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Italy’s Fiat Woes A Symptom Of Industrial Malady

Filed by KOSU News in World News.
September 23, 2012

The Italian automaker Fiat is threatening to shut down its operations in Italy unless it receives state assistance. The crisis comes at a time when the entire country is undergoing a steep decline across all industrial sectors.

More than 100 years old, Fiat is the symbol of Italy’s industrial revolution and it’s the country’s biggest employer. But sales in its most important market have plunged, and Fiat plants are operating at less than 50 percent capacity.

Fears that Fiat will shut down its Italian plants have triggered charges of ingratitude.

The automaker has been the major beneficiary of massive state subsidies — the anomaly of Italian capitalism. Fiat and other big businesses were dependant on state-subsidized capitalism. They barely bothered to invest in research and development, yet they could survive without opening up to foreign investors.

But a decade of globalization and three years of euro crisis have accelerated the country’s industrial decay.

There’s been no growth for a decade, and Italy has virtually lost its once-flourishing chemical industries. Its world-renowned textile and shipbuilding sectors have been cut to the bone. The last remaining steel plant in the southern city of Taranto has been partially shut down on magistrates’ orders — it’s obsolete and poses serious health risks.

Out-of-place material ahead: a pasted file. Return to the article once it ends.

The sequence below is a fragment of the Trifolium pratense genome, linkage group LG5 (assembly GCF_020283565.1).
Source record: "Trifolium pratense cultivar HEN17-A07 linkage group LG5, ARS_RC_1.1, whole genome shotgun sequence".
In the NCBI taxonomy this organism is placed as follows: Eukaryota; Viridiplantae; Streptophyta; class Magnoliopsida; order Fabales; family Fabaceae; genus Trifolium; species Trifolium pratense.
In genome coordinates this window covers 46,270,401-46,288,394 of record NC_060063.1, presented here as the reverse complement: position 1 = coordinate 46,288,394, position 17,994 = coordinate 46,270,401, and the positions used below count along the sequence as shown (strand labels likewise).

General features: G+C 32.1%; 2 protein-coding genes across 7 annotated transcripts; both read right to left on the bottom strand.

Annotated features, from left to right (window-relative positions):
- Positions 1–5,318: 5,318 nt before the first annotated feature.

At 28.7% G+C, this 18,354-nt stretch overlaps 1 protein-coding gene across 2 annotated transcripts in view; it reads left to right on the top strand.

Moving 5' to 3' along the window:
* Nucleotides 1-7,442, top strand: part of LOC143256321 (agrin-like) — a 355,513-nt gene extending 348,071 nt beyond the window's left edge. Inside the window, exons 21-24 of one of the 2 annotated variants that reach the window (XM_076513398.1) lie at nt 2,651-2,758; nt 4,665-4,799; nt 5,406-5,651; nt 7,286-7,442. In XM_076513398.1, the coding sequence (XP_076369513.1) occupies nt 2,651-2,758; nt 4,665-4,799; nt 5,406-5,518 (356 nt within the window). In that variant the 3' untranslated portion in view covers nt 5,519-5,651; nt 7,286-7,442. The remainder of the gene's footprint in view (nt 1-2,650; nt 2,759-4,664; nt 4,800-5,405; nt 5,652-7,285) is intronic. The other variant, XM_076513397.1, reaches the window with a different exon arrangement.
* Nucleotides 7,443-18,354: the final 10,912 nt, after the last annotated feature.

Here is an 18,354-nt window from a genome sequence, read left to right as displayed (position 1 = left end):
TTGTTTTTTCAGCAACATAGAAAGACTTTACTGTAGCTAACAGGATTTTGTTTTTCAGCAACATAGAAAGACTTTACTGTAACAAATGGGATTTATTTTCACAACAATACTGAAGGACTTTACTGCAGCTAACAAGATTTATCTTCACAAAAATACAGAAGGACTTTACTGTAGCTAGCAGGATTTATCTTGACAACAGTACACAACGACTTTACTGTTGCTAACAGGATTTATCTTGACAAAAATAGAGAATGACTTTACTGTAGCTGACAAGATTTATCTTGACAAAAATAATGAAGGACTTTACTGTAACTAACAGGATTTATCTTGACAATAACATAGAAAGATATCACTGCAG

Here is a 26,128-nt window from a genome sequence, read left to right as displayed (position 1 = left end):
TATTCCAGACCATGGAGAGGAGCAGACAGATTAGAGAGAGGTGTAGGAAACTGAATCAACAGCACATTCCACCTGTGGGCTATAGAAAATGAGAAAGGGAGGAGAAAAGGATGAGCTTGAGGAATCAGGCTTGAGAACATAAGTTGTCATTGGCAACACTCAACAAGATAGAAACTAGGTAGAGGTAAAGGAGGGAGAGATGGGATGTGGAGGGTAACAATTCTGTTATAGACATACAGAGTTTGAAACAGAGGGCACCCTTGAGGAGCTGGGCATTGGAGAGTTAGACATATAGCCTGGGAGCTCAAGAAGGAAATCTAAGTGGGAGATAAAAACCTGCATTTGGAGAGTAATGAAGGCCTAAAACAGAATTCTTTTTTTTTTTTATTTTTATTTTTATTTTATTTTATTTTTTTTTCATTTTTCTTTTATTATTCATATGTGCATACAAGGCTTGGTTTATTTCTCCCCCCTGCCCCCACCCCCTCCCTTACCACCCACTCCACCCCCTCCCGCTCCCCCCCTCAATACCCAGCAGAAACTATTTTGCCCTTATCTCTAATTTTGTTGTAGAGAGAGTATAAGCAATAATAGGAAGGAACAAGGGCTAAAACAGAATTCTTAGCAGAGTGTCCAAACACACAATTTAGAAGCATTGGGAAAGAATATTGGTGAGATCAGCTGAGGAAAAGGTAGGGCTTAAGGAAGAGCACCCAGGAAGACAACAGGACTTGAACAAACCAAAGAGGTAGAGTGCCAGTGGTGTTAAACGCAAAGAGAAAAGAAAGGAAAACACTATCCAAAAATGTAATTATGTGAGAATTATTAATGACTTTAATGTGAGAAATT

And on the island of Sardinia, Alcoa is abandoning a top-quality aluminum plant due to exorbitant energy costs, 30 percent higher than in the rest of Europe. Similar problems are afflicting the mining, electronic, transportation and home appliance sectors.

In the first six months of this year, industrial output plummeted by more than 7 percent.

Italy is undergoing a wave of strikes, factory occupations and often violent workers’ protests. With unemployment soaring, the media has raised the specter of a return to the social tensions of the late 1960s that many analysts say fomented a long period of domestic terrorism.

In a further blow, Prime Minister Mario Monti has announced the economy is headed for a 2.4 percent contraction this year, twice the previous forecast. But he claims that next year, there will be light at the end of the tunnel.

However, it’s unclear how a recovery is possible given Italy’s endemic problems: inadequate infrastructure, suffocating red tape, a justice system that moves at a snail’s pace and widespread corruption.

Italy, even more than its southern European partners, urgently needs to enact radical reforms and come up with a new industrial policy. [Copyright 2012 National Public Radio]

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